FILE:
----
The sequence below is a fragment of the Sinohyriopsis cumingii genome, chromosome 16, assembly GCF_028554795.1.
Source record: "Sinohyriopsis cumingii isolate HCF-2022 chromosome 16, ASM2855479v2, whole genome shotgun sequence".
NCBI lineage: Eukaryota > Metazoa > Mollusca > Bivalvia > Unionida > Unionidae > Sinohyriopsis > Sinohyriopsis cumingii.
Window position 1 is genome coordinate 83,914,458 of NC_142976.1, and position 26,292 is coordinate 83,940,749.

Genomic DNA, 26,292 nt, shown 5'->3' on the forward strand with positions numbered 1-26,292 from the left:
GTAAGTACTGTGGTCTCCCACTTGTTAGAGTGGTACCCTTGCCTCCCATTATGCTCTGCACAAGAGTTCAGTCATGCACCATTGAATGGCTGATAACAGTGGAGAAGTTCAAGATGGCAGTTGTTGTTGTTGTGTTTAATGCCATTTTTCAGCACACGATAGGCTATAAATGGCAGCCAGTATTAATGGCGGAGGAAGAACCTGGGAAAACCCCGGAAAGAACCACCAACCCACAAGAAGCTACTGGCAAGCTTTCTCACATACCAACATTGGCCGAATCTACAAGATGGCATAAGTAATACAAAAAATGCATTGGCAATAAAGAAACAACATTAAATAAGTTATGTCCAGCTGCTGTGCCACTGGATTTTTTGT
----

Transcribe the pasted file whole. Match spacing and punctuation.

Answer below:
The sequence below is a fragment of the Sinohyriopsis cumingii genome, chromosome 16, assembly GCF_028554795.1.
Source record: "Sinohyriopsis cumingii isolate HCF-2022 chromosome 16, ASM2855479v2, whole genome shotgun sequence".
NCBI lineage: Eukaryota > Metazoa > Mollusca > Bivalvia > Unionida > Unionidae > Sinohyriopsis > Sinohyriopsis cumingii.
Window position 1 is genome coordinate 83,914,458 of NC_142976.1, and position 26,292 is coordinate 83,940,749.

Genomic DNA, 26,292 nt, shown 5'->3' on the forward strand with positions numbered 1-26,292 from the left:
GTAAGTACTGTGGTCTCCCACTTGTTAGAGTGGTACCCTTGCCTCCCATTATGCTCTGCACAAGAGTTCAGTCATGCACCATTGAATGGCTGATAACAGTGGAGAAGTTCAAGATGGCAGTTGTTGTTGTTGTGTTTAATGCCATTTTTCAGCACACGATAGGCTATAAATGGCAGCCAGTATTAATGGCGGAGGAAGAACCTGGGAAAACCCCGGAAAGAACCACCAACCCACAAGAAGCTACTGGCAAGCTTTCTCACATACCAACATTGGCCGAATCTACAAGATGGCATAAGTAATACAAAAAATGCATTGGCAATAAAGAAACAACATTAAATAAGTTATGTCCAGCTGCTGTGCCACTGGATTTTTTGT